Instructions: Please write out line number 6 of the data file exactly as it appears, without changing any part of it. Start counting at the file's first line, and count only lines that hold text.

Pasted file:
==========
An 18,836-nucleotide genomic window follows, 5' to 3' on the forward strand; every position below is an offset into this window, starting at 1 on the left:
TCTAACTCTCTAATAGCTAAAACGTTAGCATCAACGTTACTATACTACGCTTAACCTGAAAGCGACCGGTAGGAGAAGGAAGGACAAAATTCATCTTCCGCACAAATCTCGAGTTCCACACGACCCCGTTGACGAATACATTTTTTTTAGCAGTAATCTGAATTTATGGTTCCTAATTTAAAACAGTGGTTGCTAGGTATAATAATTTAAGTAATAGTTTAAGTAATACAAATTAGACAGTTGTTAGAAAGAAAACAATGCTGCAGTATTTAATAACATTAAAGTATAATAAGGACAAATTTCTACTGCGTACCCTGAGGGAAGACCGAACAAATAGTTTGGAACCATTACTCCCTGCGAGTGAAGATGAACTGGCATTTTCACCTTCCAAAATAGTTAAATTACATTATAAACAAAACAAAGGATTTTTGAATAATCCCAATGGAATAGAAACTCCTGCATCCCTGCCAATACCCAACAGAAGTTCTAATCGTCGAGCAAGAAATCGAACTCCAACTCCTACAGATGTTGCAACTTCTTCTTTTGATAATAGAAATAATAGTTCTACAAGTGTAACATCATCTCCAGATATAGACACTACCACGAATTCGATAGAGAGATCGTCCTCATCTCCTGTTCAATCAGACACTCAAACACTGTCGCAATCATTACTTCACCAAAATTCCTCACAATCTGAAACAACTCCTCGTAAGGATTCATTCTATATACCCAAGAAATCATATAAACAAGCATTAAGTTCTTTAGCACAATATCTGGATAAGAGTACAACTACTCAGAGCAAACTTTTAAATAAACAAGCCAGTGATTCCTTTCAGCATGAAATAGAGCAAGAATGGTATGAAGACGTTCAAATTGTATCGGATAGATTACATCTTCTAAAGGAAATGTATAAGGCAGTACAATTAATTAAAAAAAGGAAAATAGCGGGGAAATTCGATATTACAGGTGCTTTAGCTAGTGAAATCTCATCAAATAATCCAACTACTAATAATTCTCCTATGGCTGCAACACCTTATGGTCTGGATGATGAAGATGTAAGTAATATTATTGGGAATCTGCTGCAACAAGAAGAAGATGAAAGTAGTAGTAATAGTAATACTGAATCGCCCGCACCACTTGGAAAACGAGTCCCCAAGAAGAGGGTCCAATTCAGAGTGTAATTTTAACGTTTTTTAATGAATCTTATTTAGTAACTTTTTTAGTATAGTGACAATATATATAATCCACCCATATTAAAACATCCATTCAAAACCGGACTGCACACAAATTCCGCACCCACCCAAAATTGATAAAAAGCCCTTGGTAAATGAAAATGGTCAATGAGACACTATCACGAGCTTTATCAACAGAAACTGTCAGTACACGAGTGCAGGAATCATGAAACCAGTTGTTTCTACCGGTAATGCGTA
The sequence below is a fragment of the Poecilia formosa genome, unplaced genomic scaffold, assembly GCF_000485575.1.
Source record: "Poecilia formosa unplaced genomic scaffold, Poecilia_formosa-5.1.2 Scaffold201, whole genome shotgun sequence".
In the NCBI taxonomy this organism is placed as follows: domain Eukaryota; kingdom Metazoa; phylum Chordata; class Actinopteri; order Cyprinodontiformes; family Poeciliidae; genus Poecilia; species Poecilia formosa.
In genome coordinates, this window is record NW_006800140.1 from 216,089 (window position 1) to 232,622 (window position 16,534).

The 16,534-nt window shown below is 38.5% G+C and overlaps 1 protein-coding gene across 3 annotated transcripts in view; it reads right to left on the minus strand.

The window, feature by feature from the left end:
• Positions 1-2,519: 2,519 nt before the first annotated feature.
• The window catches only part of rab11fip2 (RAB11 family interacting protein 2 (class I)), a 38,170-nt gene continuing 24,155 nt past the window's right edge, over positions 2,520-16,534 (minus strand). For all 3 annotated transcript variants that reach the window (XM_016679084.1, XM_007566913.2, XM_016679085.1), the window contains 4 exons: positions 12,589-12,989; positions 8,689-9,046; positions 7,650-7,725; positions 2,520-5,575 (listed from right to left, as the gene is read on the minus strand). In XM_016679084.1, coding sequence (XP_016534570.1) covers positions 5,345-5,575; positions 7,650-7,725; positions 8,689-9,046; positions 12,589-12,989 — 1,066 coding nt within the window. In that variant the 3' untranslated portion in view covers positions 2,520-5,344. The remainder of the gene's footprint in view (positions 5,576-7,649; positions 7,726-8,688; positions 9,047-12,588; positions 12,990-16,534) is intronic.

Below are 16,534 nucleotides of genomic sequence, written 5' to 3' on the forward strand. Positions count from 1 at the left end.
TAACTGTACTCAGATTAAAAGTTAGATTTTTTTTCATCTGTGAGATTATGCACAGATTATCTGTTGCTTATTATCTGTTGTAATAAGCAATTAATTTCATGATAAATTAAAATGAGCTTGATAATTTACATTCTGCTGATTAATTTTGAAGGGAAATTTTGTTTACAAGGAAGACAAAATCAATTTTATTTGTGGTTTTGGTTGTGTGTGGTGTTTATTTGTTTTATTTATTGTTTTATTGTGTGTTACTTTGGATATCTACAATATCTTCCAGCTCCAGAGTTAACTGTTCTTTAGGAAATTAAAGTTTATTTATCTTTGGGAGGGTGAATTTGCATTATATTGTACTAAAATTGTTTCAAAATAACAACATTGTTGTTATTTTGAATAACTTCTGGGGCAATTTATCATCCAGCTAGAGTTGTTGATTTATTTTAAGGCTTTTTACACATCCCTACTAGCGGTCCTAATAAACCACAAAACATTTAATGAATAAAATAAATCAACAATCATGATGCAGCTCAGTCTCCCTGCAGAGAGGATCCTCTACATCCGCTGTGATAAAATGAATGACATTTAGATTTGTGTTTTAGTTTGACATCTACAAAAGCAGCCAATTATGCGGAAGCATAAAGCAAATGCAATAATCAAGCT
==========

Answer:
In genome coordinates, this window is record NW_006800140.1 from 216,089 (window position 1) to 232,622 (window position 16,534).